Over the past year, Republicans on the two committees have called in a series of officials and suggested after the closed-door meetings that there is evidence of bias at the Justice Department. The investigation's most public day was a 10-hour hearing in which former FBI special agent Peter Strzok defended anti-Trump texts he sent to a colleague as he helped lead both investigations. Strzok fought with Republican lawmakers in a riveting hearing that featured Strzok reading aloud from his sometimes-lewd texts, and Democrats and Republicans openly yelling at each other.
New York Rep. Jerrold Nadler, the top Democrat on the Judiciary panel, vowed to end the investigation when Democrats take the House majority in January.
"This is a waste of time to start with," Nadler said. "The entire purpose of this investigation is to cast aspersions on the real investigation, which is Mueller. There is no evidence whatsoever of bias at the FBI or any of this other nonsense."
Comey, who has testified publicly on Capitol Hill about both the Clinton and Russia investigations, appeared for the interview after unsuccessfully fighting the subpoena in court. It was the first time he answered lawmakers' questions since an explosive June 2017 hearing in which he asserted that Trump fired him to interfere with his FBI investigation of alleged Russia ties to the Trump campaign.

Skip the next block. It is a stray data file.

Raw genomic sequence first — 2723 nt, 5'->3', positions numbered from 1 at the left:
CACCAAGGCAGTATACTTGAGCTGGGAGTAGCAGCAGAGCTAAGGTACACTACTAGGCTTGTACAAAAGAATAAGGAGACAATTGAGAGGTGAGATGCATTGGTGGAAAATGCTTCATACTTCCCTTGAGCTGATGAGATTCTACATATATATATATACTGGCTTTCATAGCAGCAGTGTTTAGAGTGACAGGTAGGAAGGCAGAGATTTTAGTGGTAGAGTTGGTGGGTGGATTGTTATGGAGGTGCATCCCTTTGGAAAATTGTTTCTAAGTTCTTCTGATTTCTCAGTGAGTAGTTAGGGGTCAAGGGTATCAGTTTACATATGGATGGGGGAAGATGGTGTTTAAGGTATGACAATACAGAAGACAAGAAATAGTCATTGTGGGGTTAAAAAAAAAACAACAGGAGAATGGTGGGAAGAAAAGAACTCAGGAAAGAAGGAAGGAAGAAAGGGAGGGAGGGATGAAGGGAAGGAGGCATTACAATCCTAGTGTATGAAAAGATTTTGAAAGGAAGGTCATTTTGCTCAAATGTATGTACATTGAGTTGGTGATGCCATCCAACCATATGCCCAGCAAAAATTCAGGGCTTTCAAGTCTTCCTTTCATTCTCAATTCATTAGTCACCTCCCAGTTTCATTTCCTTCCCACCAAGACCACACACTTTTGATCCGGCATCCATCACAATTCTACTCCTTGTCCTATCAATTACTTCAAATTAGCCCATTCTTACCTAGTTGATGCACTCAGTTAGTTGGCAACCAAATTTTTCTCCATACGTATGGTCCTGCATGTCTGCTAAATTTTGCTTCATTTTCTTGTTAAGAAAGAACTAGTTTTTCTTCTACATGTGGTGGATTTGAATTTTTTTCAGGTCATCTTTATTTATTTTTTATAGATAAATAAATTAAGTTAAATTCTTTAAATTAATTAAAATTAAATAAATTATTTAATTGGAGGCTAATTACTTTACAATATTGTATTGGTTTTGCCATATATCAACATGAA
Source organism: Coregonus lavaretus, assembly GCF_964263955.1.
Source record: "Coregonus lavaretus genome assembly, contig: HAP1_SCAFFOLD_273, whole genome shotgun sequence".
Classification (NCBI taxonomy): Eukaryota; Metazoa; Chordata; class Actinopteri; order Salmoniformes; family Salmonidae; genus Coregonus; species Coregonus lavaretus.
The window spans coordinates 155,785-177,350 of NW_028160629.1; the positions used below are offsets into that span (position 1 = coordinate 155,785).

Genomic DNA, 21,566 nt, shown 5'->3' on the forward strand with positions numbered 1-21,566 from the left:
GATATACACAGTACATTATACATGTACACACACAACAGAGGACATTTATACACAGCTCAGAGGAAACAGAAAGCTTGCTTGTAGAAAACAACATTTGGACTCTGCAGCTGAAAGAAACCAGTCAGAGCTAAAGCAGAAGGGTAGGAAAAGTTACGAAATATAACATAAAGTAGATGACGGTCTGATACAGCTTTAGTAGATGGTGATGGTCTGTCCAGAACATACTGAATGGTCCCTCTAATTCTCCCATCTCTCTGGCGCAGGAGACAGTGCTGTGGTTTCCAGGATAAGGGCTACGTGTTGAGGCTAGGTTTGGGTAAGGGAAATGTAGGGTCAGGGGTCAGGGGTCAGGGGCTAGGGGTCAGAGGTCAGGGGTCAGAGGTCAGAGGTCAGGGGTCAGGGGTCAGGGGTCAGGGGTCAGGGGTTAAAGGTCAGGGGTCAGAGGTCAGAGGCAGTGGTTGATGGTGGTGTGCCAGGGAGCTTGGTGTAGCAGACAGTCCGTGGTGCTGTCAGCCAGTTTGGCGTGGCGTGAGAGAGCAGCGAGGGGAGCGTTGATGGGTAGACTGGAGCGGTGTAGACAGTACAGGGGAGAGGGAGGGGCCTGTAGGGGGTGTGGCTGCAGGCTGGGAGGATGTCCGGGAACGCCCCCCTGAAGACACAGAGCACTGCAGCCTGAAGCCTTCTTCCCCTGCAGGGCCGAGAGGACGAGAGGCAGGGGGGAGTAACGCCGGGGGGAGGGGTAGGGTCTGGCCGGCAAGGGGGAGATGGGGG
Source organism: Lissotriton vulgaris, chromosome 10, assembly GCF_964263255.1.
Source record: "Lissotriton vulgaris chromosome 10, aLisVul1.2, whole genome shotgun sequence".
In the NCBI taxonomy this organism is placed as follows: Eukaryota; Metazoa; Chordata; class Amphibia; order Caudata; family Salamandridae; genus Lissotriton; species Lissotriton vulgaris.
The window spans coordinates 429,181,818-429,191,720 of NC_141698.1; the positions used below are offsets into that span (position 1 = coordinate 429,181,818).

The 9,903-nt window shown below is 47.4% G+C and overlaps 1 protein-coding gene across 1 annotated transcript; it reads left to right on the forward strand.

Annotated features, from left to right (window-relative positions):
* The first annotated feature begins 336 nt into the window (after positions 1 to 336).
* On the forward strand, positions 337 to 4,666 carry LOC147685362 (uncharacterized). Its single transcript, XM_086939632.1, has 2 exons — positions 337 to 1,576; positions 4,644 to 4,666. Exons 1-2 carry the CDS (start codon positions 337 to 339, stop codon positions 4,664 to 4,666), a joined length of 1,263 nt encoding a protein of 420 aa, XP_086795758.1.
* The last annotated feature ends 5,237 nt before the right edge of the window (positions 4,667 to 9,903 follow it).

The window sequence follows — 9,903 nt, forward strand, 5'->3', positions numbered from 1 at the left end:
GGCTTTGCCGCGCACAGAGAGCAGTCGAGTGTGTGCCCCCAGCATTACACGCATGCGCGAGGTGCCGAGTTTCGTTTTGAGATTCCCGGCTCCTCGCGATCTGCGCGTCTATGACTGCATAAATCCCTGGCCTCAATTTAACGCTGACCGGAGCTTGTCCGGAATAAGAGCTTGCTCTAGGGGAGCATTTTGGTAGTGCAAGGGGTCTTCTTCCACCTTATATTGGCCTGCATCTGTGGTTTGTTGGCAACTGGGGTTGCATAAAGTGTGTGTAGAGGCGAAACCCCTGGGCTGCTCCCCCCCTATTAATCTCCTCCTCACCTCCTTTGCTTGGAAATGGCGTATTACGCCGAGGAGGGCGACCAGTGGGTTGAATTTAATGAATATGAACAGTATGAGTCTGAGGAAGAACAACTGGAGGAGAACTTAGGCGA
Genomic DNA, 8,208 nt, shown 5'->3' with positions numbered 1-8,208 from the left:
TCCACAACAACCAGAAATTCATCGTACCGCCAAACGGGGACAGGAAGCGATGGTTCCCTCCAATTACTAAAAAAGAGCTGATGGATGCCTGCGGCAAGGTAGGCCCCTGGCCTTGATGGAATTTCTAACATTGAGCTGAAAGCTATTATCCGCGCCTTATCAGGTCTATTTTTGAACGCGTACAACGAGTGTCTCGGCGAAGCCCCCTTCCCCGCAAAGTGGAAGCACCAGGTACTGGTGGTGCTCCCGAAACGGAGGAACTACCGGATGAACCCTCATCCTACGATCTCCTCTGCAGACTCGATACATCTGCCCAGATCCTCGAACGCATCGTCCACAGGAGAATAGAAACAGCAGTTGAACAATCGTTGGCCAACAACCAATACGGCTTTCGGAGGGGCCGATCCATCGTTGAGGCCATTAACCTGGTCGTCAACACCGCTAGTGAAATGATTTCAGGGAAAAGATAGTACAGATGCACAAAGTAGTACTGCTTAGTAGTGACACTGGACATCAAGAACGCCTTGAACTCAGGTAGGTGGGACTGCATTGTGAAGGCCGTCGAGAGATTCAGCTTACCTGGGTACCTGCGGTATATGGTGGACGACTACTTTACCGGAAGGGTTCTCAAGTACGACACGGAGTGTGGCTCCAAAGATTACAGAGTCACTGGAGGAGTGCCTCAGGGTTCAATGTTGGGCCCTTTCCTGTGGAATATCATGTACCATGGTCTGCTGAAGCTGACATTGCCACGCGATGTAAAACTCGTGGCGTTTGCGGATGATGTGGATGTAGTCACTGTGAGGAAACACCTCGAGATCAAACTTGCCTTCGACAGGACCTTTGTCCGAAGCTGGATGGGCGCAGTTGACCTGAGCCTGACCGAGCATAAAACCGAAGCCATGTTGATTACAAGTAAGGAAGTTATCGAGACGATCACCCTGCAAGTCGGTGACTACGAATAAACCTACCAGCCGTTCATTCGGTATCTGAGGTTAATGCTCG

His lawyers said he would prefer to testify publicly and said the committees were prone to selectively reveal information for political purposes.
"Don't do it in a dark corner and don't do it in a way where all you do is leak information," said Comey's attorney, David Kelley.
Under the deal struck with the Judiciary Committee, Comey was to be free to speak about Friday's questioning and a transcript was to be released soon afterward.
House Judiciary Committee Chairman Robert Goodlatte, R-Va., decried Comey's use of "baseless litigation" and called it an "attempt to run out the clock on this Congress," a reference to the few weeks left before Democrats take control. Both Goodlatte and South Carolina Rep. Trey Gowdy, the chairman of the oversight panel, are retiring at the end of the year.
After the court fight was resolved, Goodlatte said a transcript will be released "as soon as possible after the interview, in the name of our combined desire for transparency."
A report released this June from the Justice Department's internal watchdog said Comey was "insubordinate" in his handling of the Clinton email investigation in the final months of the 2016 campaign. But it also found there was no evidence that Comey's or the department's final conclusions were motivated by political bias toward either candidate.
The report said the former FBI director, who announced in July 2016 that Clinton had been "extremely careless" with classified material but would not be charged with any crime, repeatedly departed from normal Justice Department protocol. Yet it did not second-guess his conclusion that Clinton should not have been prosecuted, despite assertions by Trump and his supporters that anyone less politically connected would have been charged.
Associated Press writer Padmananda Rama and Matthew Daly contributed to this report.